16.Dr YEUNG Sum commented on the slow progress in this respect and requested the Administration to allocate sufficient resources in the coming financial year to implement in full scale the policy of 1 school social worker per school. Mr R C WILSON agreed to bid for funds in the resource allocation exercise to provide more school social workers to those schools with more student problems. As regards the extension of the manning ratio of 1:1000 to all secondary schools, Mr WILSON said that for schools with more Band 5 students, he would strive to attain the target ratio as soon as possible subject to availability of resources. He agreed to let members know of the outcome when the funds were finalized. Mrs June SHERRY estimated that to meet the manning ratio, an additional 28 school social workers would be needed involving about $14 million. In conclusion, Mr WILSON agreed that priority should be given to providing additional school social workers to schools with Band 5 students to attain the manning ratio of 1:1000 as soon as possible. As for the entire school sector, a more formal review would be conducted by DSW to work out a more realistic ratio and the best way to man and provide the service.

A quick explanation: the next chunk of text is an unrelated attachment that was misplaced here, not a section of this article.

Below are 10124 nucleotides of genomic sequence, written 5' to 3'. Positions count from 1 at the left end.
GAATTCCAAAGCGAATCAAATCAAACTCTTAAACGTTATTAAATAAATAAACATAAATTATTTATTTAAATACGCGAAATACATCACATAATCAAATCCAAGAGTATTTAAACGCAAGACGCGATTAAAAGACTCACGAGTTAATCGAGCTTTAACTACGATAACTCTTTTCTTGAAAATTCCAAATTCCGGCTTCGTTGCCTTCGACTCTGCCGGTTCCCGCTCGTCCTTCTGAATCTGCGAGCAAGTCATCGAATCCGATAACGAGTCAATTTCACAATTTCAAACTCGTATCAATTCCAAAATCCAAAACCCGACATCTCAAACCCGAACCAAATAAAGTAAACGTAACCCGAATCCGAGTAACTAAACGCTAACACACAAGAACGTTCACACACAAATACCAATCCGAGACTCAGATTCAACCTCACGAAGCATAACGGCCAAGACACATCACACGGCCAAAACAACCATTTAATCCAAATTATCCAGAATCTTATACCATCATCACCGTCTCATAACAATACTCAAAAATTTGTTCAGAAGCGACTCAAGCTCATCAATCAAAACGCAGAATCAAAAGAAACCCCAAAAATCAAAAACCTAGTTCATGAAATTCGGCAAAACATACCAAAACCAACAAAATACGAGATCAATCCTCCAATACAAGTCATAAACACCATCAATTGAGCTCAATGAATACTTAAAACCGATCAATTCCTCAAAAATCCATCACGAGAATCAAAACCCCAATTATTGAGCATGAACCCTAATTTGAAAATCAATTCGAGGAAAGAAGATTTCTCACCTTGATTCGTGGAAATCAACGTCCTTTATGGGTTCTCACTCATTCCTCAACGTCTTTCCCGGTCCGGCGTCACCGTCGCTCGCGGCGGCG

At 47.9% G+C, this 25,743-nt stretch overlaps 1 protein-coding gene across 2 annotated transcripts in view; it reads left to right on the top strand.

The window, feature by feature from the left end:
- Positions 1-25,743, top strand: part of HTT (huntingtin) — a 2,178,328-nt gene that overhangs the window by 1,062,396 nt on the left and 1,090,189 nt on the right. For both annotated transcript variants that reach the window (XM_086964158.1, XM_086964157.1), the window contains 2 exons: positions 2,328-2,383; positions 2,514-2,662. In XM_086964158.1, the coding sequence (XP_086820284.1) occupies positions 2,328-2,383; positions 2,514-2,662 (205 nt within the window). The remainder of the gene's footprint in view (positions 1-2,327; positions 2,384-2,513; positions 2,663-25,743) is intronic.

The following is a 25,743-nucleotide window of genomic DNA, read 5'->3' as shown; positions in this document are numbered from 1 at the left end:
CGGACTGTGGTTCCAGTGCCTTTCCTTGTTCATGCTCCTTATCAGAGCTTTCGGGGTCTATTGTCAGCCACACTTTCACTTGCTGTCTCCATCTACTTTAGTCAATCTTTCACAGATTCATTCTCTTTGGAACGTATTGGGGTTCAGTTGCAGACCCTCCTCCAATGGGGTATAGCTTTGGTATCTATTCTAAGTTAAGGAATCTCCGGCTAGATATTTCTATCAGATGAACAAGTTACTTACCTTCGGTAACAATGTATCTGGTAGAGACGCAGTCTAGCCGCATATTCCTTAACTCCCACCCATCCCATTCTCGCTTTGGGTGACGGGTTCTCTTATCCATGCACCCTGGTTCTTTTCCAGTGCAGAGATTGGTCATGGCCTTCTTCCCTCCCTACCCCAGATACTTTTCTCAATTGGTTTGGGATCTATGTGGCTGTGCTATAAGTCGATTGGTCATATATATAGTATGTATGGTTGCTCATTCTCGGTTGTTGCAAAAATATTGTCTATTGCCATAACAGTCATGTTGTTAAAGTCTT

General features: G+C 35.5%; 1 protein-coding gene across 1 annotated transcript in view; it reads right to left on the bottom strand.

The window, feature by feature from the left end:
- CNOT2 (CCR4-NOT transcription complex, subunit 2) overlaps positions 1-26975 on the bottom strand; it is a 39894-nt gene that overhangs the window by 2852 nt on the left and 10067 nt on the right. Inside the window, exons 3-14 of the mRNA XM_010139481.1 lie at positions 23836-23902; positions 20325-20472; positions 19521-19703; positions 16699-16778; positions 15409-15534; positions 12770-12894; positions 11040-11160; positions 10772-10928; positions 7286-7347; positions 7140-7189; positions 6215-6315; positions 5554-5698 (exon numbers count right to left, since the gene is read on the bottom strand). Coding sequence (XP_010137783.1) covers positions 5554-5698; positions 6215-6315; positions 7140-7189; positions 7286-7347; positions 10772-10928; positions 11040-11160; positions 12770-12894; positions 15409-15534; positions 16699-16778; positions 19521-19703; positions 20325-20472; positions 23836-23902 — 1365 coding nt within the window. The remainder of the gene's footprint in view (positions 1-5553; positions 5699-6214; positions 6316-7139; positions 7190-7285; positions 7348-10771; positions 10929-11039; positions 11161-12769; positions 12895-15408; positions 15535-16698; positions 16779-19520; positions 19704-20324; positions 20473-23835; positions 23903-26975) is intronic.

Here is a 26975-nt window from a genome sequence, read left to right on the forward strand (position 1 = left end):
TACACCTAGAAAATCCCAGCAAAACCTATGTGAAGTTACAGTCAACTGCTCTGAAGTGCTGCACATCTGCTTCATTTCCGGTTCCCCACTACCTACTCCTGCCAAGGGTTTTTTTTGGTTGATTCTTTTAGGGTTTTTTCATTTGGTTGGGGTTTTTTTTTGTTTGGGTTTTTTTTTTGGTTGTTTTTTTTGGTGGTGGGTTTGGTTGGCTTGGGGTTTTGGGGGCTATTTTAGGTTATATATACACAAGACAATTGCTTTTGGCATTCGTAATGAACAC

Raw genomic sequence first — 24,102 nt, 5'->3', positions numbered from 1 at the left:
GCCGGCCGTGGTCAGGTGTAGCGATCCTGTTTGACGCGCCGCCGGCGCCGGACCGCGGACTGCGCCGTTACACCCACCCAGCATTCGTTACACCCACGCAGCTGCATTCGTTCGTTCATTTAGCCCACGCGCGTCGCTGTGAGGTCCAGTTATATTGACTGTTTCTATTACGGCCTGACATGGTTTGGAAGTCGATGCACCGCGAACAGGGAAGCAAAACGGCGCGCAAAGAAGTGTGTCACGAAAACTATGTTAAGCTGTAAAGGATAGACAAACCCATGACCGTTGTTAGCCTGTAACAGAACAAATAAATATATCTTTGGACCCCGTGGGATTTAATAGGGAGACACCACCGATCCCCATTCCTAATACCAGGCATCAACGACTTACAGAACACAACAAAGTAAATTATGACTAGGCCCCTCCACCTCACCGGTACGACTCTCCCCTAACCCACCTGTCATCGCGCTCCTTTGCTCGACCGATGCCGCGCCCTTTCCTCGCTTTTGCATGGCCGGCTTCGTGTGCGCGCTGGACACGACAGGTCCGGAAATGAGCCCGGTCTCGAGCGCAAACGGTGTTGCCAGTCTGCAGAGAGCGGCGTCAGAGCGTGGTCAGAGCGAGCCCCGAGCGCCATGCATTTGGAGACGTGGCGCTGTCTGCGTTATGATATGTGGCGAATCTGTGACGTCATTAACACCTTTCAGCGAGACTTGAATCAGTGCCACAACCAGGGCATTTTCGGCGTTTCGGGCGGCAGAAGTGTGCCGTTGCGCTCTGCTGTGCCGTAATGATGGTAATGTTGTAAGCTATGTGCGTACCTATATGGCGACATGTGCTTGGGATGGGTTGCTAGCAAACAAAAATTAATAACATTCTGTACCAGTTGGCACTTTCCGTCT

III. Progress Report on Working Group on Allied Health Personnel
(LegCo Paper No. CB (2) 1864/95-96)
17.Mr R C WILSON pointed out that the paper was an interim report subject to further research and analyses and took members through the major components of the paper. He reminded members that the recommendations in the paper represented the views of the working group and were subject to acceptance by the Administration.
18.Dr LAW Chi-kwong posed three questions as follows:
- How much money was available from the Queen Elizabeth Fund for Scholarship and what was the demand position;
- Regarding physiotherapists (PTs) working in Care and Attention Homes for the Elderly, why the rank of PTII was not upgraded to PTI; and
- How much resources were allocated in the financial year 1997/98 for the implementation of those proposals.
19.Regarding PTs in Care and Attention Homes for the Elderly, Mr WILSON replied that the proposal was to upgrade PTII to PTI as soon as possible, and the provision of a responsibility allowance was an interim measures designed to retain PTII in the subvented sector. On resource allocation to implement those proposals, Mr WILSON said that the Administration was considering the creation of more senior posts in the subvented sector to facilitate the retention of experienced personnel.
20.Commenting on the Queen Elizabeth Fund, Mr WILSON said that it was a relatively small fund for use in connection with the mentally handicapped. He agreed to submit a written reply on the amount available for scholarship and the demand. [Summary Note: In 1996-97 the Fund was about $12m for distribution and has agreed to fund $235,000 in scholarship.]